Autumn Equinox Ritual at Camp Isabella Freedman
This autumn equinox ritual was performed at midnight between Sept. 22 and Sept. 23 on the first night of Rosh haShanah, at Camp Isabella Freedman in Connecticut.
One of the highlights of the wonderful Rosh haShanah retreat at Camp Isabella Freedman this year (Oct. 22-24, www.isabellafreedman.org) was that more than twenty people came for the midnight autumn equinox ritual in the woods. It was such an amazing ritual that I want to share it with others.
When I realized that the moment of the autumn equinox would fall around midnight on the first night of Rosh haShanah, I knew I had to plan something to mark this event. So, I invited the other retreatants to join me for a Jewish ritual welcoming the autumn, and asked Tel Shemesh drummer Shoshana Jedwab to bring her drums. Mati, a camp resident, agreed to be our guide into the woods at night. When Rosh haShanah services and dinner were over, late at night, we began to gather to prepare oursleves for our walk into nature to honor the shifting seasons.
We met at the gazebo near the center of camp, sang Shabbat tunes, and learned Jewish traditions of the equinox, including the story that Abraham first encountered the Divine on a Rosh haShanah that was also an autumn equinox, while looking at the stars. I spoke about the balance of dark hours and light hours that occurs on the equinox, and talked about what it meant to be entering the dark half of the year, the half of the year that inspires dreams and visions. We learned the blessing over the equinox, related in the Talmud: Baruch ata adonai, eloheinu melech ha’olam, oseh vereishit (Blessed are You, Divine Guide of the World, who makes creation). Finally, we sang together an equinox song adapted from a song by Holly Taya Shere:
holy is the darkness
and holy is the light
holy is each one of us
and holy is the night
Guided by Mati, a member of the camp’s staff, we went on a silent walk deep into the woods. We wordlessly helped one another over obstacles in the moonless night, and listened and looked for spirit guides in the forest. Shoshana Jedwab drummed quietly for us. When we came to our clearing, we went on a brief spirit journey, inviting a guide to float down to us from the night sky (as Abraham once did). In the thick darkness, each person shared a word that their guide had spoken to them. Words like peace, mystery, and renewal floated through the night air to us.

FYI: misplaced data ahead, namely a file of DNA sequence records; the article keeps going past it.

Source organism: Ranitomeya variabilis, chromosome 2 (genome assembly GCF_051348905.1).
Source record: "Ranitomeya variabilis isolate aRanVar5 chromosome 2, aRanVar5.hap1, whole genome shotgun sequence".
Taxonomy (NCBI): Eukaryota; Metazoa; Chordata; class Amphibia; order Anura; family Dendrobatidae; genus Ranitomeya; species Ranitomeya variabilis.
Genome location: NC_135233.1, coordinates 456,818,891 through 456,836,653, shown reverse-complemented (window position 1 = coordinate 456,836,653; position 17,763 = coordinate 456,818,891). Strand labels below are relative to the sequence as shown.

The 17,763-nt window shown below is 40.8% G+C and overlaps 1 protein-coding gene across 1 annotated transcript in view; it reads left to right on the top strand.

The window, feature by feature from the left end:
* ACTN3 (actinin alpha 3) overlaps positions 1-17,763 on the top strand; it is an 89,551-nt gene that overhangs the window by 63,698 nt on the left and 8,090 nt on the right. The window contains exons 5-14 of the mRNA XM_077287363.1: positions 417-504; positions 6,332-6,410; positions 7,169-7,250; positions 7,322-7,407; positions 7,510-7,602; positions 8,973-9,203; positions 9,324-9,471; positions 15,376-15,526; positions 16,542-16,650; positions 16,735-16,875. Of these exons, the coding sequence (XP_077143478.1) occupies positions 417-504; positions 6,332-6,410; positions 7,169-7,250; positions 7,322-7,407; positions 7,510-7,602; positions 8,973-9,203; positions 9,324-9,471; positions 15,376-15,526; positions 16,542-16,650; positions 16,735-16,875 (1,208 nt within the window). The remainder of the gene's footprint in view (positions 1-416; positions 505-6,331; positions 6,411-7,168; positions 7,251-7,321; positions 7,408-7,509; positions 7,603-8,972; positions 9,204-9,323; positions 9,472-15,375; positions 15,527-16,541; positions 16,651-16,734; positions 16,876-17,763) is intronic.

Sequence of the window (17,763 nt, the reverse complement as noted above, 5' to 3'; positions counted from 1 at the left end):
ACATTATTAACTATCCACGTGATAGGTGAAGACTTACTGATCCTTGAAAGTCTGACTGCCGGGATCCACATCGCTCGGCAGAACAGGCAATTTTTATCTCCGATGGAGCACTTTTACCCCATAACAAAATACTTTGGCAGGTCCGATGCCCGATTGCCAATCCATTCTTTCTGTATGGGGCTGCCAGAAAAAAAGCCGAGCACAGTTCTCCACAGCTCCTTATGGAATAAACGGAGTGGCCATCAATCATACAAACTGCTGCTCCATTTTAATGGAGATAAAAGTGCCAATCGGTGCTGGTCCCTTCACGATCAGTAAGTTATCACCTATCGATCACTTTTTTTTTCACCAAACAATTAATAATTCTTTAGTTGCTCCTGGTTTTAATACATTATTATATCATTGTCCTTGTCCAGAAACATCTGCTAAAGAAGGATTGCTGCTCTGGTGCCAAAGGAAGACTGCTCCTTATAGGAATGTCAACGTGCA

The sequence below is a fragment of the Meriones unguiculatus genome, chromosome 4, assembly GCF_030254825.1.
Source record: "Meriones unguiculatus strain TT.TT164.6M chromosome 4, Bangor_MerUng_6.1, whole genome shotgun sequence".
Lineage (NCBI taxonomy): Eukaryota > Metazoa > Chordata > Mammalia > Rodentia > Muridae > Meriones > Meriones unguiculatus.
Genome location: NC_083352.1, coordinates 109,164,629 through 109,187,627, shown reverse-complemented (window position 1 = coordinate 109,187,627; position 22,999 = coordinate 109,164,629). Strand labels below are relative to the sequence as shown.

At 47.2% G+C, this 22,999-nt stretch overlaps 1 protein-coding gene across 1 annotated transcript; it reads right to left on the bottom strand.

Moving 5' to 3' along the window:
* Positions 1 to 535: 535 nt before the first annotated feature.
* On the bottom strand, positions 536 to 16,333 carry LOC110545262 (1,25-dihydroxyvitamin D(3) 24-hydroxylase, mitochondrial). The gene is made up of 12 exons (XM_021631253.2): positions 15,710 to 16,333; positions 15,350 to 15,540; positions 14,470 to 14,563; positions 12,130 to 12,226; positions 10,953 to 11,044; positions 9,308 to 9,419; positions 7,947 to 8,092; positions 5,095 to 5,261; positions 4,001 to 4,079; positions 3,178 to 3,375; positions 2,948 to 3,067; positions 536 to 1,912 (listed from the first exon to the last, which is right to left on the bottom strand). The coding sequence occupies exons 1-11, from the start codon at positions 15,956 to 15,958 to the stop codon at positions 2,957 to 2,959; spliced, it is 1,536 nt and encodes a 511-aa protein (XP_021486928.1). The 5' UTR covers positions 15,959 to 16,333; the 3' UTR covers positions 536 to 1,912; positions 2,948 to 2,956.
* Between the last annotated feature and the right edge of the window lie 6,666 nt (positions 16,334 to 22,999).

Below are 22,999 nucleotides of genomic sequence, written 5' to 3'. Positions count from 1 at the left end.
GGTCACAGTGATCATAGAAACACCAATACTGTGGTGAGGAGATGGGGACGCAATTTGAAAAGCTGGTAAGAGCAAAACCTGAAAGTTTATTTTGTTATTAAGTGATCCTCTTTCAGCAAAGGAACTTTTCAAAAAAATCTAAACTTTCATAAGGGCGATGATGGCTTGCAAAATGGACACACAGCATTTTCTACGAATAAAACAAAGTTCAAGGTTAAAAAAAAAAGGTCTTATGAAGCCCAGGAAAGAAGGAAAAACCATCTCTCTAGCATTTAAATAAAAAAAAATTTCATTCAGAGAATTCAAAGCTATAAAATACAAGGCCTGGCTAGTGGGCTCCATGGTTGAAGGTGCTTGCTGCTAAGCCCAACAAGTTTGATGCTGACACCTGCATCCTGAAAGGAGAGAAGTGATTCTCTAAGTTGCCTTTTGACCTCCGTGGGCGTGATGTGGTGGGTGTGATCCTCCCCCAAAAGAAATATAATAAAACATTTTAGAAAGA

As midnight arrived, I spoke of how our ancestors would pray at midnight for their hopes and dreams to be answered. How rare was this moment: Rosh haShanah, Shabbat, equinox, and midnight all together! We recited the blessing over the equinox. We sent up prayers. Then, I stood with another woman and created a bridge using a tallit. This was the doorway to autumn, and I invited each person to pass under the tallit into the new season. We struck up the “holy, holy” chant again, and Shoshana drummed, as people passed in joy, awe, and reverence into the dark and dreaming half of the year.
Then, aided by the spirits of all who had come, the singing and dancing took off. It was as if we all broke through into an ancient tribal moment, a deep and wild place. The harmonies spiraled upward into the sky. The darkness was no longer frightening; it had become one with us, dancing with us. I think we all were moved.
It was sad to end the ritual (we could have gone on singing all night), but I knew some of us needed to get to bed! I ended by telling the story of how, in one legend, the Israelites wore blue in the autumn to represent the sky. Naturally, someone started singing the blues, and in that bluesy mood we walked down the hill toward our beds.
There probably won’t be another Rosh haShanah-Shabbat-equinox-midnight moment in my lifetime. But I hope that each year as I enter the autumn I’ll remember this extraordinary ritual, and be inspired by the darkening days. What I learned this year is that darkness causes us to trust, and sing for, one another.
—Rabbi Jill Hammer
Rabbi Jill Hammer is the founder of Tel Shemesh and author of The Jewish Book of Days: A Companion for All Seasons.
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